San Francisco

San Francisco Passes Moratorium on Delivery Warehouses To Shake Down Amazon

City politicians and union activists have said the temporary ban on new delivery warehouses is meant to send a message that the company can't just open a new facility without first providing generous "community benefits."

|

San Francisco's Board of Supervisors has passed a temporary ban on new package delivery facilities in an effort to shake down Amazon.

On Tuesday, the board voted unanimously to impose "interim zoning controls" for 18 months on parcel delivery services. Those interim controls will require new package delivery services to go through the city's conditional use authorization process—a long, expensive, and fraught prospect. The San Francisco Chronicle and San Francisco Standard both describe the ordinance as an 18-month "moratorium."

Amazon has been in the process of establishing a new 725,000 square foot distribution center in the city's Showplace Square neighborhood since late 2020. Neighboring residents and a nearby art school have consistently opposed the plan, citing the potential for more traffic and noise, as well as Amazon's record on safety and labor issues.

"The massive Amazon project will completely change the character of our neighborhood creating traffic congestion, safety issues, pollution, and low-paying jobs at a company hostile to worker rights," said one resident in a written public comment.

A coalition of trade unions—including the Teamsters, the United Commercial Food Workers, Service Employees International Union, and the Building Trades Council—have embraced the ordinance as well. They held an energetic rally outside City Hall yesterday before the vote.

The proponents of this moratorium on new delivery services are pretty blatant that the idea behind it is to shake down Amazon.

"If you are going to come into our neighborhoods you are going to talk to the people in the neighborhood. You are going to provide them with community benefits," said Shaman Walton, who introduced the moratorium bill, at yesterday's city hall rally, per the Chronicle.

Jim Araby of the United Food and Commercial Workers likewise said at yesterday's rally that "this legislation is the first step to make sure there is an actual process, that you can't just plop down a 700,000 square foot in the middle of a community and say we are going to buy you off with five dollars and an ice tea."

Long and protracted approval processes are a favorite tool of organized labor and neighborhood activists to extract concessions from project sponsors.

Unions' ability to delay these proceedings with frivolous appeals and lawsuits gives them the leverage necessary to force developers to hire all-union labor. Neighborhood groups will do the same in pursuit of developer-provided "community benefits"—whether that's a new park, new community space, or a $1 million cash payment.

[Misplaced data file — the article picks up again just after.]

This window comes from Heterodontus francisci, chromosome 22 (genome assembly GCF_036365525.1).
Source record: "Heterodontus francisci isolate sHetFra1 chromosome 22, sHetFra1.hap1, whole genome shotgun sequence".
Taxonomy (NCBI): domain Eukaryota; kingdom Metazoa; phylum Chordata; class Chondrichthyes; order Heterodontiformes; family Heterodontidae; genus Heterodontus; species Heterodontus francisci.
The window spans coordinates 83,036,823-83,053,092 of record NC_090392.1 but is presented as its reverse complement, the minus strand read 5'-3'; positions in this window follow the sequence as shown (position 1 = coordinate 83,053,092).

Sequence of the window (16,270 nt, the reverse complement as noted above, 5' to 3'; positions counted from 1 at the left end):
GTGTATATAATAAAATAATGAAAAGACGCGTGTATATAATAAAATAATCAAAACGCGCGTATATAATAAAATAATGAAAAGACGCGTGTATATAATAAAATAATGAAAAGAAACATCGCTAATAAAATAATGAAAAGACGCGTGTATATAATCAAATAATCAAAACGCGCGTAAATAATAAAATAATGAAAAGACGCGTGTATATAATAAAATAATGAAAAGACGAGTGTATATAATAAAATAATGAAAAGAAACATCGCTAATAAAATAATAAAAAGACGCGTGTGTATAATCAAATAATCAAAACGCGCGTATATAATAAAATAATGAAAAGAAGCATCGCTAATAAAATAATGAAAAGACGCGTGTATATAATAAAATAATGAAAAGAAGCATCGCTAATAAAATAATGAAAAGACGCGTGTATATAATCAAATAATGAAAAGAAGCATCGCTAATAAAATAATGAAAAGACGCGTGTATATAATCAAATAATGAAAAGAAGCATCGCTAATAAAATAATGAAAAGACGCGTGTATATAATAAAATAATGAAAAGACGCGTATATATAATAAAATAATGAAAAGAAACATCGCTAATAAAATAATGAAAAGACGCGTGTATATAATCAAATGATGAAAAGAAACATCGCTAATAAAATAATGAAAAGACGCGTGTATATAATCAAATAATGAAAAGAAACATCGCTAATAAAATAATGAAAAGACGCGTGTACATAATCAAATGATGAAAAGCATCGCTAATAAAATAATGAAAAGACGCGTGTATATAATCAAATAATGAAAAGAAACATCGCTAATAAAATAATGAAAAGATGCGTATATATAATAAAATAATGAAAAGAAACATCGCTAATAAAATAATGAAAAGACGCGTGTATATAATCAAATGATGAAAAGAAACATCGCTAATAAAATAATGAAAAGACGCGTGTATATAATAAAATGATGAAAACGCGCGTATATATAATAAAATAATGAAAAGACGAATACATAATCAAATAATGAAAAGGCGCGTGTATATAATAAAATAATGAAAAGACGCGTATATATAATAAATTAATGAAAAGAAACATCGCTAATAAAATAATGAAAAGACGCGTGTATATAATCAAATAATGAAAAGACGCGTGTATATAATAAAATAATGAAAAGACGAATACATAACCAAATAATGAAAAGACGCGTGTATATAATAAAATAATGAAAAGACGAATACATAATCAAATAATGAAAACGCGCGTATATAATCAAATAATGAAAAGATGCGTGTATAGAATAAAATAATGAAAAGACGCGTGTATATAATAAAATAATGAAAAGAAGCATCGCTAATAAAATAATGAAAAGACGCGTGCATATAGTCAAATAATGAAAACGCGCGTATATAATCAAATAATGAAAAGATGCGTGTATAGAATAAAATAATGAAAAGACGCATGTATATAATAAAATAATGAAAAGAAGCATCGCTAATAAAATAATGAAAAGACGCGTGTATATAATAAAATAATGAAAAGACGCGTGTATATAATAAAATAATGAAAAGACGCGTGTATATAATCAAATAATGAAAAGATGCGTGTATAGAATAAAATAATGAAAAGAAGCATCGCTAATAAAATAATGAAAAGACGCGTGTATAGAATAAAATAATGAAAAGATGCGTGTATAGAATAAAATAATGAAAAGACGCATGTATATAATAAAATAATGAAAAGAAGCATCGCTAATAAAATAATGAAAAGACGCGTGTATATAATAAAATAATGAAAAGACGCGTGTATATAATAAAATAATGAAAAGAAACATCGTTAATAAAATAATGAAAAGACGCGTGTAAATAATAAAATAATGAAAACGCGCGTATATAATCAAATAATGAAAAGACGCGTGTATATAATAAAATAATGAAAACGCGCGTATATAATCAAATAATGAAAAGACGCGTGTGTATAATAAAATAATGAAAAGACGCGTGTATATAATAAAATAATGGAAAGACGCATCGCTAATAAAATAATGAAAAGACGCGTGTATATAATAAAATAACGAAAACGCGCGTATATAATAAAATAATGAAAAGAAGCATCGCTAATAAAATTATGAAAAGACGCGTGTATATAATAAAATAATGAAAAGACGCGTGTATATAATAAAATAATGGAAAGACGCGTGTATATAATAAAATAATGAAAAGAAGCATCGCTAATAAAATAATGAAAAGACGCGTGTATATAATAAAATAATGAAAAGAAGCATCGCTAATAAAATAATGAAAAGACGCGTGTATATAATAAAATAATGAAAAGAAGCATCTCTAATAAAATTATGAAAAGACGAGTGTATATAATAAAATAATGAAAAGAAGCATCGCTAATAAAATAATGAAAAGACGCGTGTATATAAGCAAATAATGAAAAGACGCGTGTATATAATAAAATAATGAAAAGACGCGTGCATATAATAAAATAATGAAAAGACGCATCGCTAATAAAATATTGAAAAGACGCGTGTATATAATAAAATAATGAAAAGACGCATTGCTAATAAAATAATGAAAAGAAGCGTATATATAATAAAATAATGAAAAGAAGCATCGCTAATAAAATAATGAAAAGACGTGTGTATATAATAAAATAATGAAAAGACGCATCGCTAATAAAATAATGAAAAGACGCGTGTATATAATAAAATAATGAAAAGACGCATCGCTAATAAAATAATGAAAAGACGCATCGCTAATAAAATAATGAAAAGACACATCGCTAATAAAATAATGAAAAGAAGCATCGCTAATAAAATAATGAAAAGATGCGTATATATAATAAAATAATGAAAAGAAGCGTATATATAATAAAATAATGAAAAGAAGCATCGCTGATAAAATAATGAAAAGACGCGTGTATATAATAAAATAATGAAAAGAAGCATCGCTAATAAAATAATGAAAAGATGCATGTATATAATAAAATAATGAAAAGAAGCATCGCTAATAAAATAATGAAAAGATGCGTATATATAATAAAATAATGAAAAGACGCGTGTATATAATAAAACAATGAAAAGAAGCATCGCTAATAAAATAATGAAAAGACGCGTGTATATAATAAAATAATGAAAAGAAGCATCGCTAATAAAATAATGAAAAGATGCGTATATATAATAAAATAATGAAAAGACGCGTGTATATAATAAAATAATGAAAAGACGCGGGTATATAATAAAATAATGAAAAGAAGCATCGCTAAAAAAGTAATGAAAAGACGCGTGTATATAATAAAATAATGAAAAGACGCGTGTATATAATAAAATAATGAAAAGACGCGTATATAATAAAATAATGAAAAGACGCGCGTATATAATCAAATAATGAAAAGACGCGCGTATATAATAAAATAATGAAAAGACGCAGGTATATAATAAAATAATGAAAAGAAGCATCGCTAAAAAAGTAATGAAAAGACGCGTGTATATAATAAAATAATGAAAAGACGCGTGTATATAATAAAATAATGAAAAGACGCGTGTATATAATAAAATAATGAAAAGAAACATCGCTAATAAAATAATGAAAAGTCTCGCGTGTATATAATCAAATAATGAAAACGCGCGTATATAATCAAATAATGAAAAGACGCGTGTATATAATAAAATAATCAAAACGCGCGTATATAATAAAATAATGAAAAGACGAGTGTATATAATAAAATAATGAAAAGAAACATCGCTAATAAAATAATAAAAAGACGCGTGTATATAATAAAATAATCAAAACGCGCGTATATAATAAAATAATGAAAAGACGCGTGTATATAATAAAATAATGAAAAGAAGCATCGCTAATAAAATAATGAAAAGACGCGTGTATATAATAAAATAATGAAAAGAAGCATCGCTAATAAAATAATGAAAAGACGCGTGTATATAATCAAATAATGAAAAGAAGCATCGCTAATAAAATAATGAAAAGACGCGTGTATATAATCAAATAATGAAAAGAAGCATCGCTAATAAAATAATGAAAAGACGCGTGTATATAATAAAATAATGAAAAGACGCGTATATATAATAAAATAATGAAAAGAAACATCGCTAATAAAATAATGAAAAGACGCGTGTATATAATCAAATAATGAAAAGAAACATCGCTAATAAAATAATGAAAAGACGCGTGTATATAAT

Araby, the union rep, told the local Potrero View that the jobs at the planned Amazon facility "should be union jobs, not only when it's built, but when it's operated."

San Francisco's typical approval process is already pretty long and protracted. It gives ample room for third parties to delay things with an eye toward extracting concessions.

The 18-month moratorium slows things down even more. It seems to be an attempt by the Board of Supervisors to prevent other organs of the city's government from being too welcoming to Amazon.

When introducing the moratorium bill at a February Board of Supervisors meeting, Walton complained of being blindsided by the city's Office of Economic and Workforce Development (OEWD)—which had already signed a memorandum of understanding (MOU) with Amazon about its plans for the Showplace Square site.

"I had no idea that the Office of Economic and Workforce Development had signed an MOU with the company in District 10 until right before it was reported in the news," he said. "At least the OEWD could have reached out to our office to have a courtesy conversation."

"It just feels a little janky," Supervisor Aaron Peskin told the Standard of the MOU back in January. "Because, basically, it's a sign that labor, and traffic, and environmental impacts to brick-and-mortar businesses are all being ignored and Amazon is being embraced."

The irony is that Amazon only came into possession of its Showplace Square site because of San Francisco's intensive approval process for new development, and the power it gives project opponents to gum things up.

The previous owner of the site, Recology, had pursued plans to convert its trash hauling facility into 1,000 units of new housing. Neighbors vocally opposed that plan, arguing that doing so would forfeit an industrial-zoned site that could be used by locally owned auto repair shops and smaller manufacturers.

"Facing an uphill approval process that was likely to drag on three or four years, not including delays from environmental lawsuits common in San Francisco, the rubbish company gave up and sold the 6-acre site to Amazon in 2020," reports the Chronicle.

Now Amazon is trying to use that industrial site for a distribution center while local activists complain that would be out-of-step with the increasingly residential character of the neighborhood. The solution city politicians appear to have settled with is to layer more process onto whatever development happens at the site.